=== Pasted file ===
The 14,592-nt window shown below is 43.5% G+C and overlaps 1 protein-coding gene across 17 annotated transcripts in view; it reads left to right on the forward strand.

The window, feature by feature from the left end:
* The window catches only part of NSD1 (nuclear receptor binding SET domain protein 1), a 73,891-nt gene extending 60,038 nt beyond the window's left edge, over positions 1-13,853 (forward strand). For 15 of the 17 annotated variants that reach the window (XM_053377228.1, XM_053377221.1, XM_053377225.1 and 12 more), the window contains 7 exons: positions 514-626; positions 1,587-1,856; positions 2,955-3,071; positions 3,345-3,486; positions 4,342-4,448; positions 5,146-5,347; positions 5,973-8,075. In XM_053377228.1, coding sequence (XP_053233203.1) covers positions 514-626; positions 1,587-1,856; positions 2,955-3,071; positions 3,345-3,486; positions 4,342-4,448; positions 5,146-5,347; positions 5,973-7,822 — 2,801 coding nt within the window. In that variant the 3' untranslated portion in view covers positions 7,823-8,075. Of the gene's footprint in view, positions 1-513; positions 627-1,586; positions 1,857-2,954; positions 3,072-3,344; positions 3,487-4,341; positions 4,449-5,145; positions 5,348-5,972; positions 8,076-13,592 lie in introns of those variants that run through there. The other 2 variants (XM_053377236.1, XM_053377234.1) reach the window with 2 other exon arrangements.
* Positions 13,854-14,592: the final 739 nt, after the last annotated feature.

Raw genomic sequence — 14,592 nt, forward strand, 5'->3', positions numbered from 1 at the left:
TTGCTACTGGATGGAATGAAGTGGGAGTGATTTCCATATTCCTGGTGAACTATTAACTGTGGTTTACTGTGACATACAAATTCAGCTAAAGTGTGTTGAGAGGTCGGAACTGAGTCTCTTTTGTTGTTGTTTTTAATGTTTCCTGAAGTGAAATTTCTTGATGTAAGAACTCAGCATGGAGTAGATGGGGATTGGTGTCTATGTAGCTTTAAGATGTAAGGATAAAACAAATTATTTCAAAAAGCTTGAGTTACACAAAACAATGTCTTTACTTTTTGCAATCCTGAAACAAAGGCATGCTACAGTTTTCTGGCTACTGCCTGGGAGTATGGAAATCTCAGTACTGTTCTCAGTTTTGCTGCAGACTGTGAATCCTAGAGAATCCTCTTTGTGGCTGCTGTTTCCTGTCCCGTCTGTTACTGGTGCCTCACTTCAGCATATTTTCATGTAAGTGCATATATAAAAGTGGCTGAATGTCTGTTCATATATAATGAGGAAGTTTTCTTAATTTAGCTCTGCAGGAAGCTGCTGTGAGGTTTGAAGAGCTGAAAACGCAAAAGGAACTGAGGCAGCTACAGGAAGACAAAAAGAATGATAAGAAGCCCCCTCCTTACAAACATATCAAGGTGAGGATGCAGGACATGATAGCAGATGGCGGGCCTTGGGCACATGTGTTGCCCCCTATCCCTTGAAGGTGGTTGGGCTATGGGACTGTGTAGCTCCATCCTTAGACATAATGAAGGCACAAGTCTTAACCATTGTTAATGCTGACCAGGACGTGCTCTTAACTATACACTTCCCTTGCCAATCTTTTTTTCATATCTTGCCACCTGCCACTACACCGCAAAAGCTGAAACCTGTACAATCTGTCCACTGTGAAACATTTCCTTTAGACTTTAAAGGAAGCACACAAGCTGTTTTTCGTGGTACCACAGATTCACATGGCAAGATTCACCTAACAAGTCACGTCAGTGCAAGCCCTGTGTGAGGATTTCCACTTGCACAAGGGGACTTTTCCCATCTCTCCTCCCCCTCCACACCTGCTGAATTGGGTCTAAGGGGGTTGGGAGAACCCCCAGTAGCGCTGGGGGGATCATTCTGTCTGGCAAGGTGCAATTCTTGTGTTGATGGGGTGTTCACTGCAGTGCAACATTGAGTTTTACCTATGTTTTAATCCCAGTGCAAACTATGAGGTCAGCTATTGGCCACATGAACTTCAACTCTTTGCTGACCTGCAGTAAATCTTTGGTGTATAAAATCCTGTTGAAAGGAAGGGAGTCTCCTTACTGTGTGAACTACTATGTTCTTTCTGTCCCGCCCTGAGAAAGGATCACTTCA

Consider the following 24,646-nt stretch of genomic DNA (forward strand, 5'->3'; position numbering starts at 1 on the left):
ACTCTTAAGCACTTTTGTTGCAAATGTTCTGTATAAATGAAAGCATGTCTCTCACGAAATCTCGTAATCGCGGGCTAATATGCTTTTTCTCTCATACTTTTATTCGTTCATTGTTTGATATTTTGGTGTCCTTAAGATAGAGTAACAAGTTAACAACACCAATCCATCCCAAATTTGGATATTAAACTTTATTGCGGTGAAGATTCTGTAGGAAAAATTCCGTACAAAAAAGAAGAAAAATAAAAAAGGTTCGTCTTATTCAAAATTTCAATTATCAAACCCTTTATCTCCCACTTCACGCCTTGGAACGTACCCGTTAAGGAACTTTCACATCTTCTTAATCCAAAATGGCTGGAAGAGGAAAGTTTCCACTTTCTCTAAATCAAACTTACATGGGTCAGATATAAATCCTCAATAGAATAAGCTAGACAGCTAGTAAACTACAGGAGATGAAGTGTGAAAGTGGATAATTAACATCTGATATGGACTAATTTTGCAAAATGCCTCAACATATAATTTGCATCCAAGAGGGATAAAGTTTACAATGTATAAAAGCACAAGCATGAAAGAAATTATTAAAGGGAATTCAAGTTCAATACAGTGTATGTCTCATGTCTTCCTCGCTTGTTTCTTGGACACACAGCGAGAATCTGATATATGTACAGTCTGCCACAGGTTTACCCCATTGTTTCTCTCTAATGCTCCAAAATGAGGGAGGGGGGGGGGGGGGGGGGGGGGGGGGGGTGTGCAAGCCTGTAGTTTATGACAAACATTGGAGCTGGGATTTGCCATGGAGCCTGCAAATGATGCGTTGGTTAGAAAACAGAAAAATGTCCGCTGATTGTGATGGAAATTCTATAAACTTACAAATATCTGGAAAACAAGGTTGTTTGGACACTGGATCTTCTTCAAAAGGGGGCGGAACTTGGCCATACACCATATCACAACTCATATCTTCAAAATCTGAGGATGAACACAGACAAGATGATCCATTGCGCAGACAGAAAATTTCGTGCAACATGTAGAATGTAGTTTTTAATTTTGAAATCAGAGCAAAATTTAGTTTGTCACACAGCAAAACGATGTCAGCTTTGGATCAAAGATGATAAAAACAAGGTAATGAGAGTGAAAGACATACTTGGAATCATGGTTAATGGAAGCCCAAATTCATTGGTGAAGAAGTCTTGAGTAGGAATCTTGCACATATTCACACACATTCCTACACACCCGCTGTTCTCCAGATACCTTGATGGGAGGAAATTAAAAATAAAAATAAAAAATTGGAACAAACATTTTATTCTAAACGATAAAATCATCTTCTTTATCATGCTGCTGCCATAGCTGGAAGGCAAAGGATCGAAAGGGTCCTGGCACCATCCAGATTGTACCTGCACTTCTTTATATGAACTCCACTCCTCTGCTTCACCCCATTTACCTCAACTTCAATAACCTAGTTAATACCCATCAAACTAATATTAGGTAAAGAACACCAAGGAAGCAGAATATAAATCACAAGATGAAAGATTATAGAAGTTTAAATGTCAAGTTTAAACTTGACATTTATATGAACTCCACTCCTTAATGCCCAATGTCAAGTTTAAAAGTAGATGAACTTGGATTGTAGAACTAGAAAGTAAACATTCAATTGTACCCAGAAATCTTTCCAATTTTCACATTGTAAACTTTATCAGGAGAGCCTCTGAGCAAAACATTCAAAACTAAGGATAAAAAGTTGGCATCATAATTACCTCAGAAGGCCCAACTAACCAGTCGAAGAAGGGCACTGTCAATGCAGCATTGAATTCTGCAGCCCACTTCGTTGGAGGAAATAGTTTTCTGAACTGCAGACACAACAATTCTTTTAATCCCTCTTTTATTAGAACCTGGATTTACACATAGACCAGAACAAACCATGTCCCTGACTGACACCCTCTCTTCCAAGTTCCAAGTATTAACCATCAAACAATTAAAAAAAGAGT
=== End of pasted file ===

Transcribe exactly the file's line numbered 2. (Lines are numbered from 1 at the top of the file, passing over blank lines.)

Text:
The window, feature by feature from the left end: